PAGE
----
Many sensationalist news reports have been published over the years claiming some new fangled gadget – be it a vaccine, a microwave, a mobile phone or now, an energy saving light – is really evil incarnate or at least a little questionable. But often these reports are so extreme that they seem ridiculous and indeed are ridiculed by mainstream science. But does some of that smoke indicate at least a little fire?
In recent months mobile phones have again come under the spotlight and all the previous assurances that they are completely safe have been called into question, with the World Health Organisation (WHO) announcing that exposure to cell phone radiation is “possibly carcinogenic to humans”, after all. Then, a report from a Council of Europe committee, highlighted the potential health risks of wireless technologies including mobile (cell) phones, cordless telephones and baby monitors, as well as wireless networks, and as recommended, among other things banning all mobile phones and wireless networks in classrooms and schools. The committee also highlighted the importance of avoiding the mistakes made when public health officials were slow to recognise the dangers of asbestos, tobacco smoking and lead in petrol.
So much for mobile phones. What about compact fluorescent lights (CFLs) then? Are they too tainted, or is the jury still out? This is what I can tell you: The main complaints against CFLs (and by repeating them, I do not intend to credit or discredit them) are:
- They contain mercury, which is bad for people (if they break) and the environment
- They flicker, even though not at a detectable level (as the old style fluorescent lights did)(if it is detectable, your light is on the way out and should be replaced)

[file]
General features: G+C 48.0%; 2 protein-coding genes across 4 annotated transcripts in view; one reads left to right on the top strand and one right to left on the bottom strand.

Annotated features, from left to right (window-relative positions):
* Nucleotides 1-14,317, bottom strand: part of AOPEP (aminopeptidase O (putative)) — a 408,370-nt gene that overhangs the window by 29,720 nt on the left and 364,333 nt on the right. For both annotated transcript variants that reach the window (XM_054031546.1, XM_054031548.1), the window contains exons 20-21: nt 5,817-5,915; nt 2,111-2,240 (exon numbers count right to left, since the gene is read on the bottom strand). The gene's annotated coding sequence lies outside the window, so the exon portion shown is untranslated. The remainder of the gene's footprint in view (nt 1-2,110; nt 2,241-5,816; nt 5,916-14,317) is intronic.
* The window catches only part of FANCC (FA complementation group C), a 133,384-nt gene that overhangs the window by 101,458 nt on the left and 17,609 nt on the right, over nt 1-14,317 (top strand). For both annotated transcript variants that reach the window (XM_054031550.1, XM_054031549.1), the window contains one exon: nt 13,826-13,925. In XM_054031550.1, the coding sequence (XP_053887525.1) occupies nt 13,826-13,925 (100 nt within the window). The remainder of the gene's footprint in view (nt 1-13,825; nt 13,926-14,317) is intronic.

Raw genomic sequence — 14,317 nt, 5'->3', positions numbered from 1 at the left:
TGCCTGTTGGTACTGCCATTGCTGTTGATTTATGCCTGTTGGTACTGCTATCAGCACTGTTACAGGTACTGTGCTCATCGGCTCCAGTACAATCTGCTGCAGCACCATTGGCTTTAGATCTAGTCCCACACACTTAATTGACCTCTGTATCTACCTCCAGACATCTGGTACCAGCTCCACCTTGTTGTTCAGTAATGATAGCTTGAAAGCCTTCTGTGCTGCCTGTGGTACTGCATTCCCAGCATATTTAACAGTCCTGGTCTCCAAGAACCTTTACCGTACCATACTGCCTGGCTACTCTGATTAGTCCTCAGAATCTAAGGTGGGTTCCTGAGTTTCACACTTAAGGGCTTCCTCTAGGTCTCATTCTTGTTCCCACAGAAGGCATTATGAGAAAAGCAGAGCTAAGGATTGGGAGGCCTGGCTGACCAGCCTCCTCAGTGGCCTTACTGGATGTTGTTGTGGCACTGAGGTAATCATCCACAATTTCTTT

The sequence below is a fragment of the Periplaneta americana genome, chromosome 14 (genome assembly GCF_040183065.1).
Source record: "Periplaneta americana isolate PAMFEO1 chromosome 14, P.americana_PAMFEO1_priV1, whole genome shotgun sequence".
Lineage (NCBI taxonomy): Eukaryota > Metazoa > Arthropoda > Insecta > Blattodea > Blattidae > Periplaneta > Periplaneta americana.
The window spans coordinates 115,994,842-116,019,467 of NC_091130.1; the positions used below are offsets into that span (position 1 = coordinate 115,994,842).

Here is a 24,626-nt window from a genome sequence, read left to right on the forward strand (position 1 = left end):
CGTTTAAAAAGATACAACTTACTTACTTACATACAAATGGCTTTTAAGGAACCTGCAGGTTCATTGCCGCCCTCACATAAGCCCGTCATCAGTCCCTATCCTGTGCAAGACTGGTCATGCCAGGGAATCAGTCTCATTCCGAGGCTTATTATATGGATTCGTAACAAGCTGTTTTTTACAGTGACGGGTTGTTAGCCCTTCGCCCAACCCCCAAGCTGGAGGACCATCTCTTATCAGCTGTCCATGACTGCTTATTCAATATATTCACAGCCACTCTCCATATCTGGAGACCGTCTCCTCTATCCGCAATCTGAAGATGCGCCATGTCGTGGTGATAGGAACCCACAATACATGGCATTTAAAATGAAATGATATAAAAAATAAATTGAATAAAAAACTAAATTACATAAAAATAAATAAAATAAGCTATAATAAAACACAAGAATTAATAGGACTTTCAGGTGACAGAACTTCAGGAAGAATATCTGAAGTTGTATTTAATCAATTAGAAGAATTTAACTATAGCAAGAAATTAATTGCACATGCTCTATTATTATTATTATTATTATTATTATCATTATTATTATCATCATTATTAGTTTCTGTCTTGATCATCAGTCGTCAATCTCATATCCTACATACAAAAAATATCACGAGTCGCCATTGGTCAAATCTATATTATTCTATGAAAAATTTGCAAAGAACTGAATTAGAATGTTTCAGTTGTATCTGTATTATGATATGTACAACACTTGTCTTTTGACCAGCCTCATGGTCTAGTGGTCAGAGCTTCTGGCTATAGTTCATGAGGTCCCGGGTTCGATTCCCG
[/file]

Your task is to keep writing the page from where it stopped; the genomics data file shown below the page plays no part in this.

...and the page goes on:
- They emit different levels of UV radiation than incandescent lights
- They produce a higher electromagnetic field (EMF) than incandescent bulbs, and a higher level of “dirty electricity”.
So what does all this mean? Well, the general consensus among mainstream science seems to be “not much”. However, that’s what they said about mobile phones (which also have charges of problems because of their EMF) until very recently. However:
- It is argued that the mercury saved from entering the environment from burning coal to produce the electricity required for incandescent light bulbs is greater than that in used in CFLS, and that if you clean up appropriately after breaking a CFL personal exposure is negligible.
- CFLs flicker at approximately 10000-40000Hz, whereas old style tubes flickered at 60Hz. People with photosensitive epilepsy generally react to a flicker rate between 8-30Hz, or flashes per second. Any research I found showing other effects of flicker rate were out of date and referred to older style fluorescent lights, though people do report issues such as headaches and sleep problems anecdotally.
- The UV radiation they emit is very slightly higher than incandescents in some cases (it depends on the light actually). If you are UV sensitive (eg some Lupus sufferers), this can be ameliorated by using a light shade!
- They do produce higher EMF than incandescent bulbs. The issue of dirty electricity is not so clear cut. However EMF degrades very quickly with distance, so if you are concerned, consider only using CFLs in overhead lights, not in desk or table lights.
- LEDs are cleaner in just about every way than CFLs, including the fact that they use less energy. It is generally expected that as LED technology improves they will take the place of CFLs. Presently they are not considered great options for room lighting, due to being too directionally focused. However, this makes them excellent spotlights, and also suitable as desk or reading lamps.
- In the meantime, modern halogen lights are another option. They use more energy than CFLs, but still use less than incandescents.
Finally, the one area where CFLs could be having a clear impact is on your eye sight. It seems that many CFLs are not actually quite as bright as they are “supposed” to be – so consider buying slightly higher wattage (I’m moving up from 12 watt to 15 watt in some areas) to be sure your eye sight is not being compromised by dim lighting.
So, are CFLs bad for your health? I think the evidence is not all in, but that in light of what we do know using them with some caution is probably a reasonable compromise. For myself I will be removing the one in my bedside lamp, but keeping those in my overhead lights for now, and trading up to LEDs as soon as it’s practical.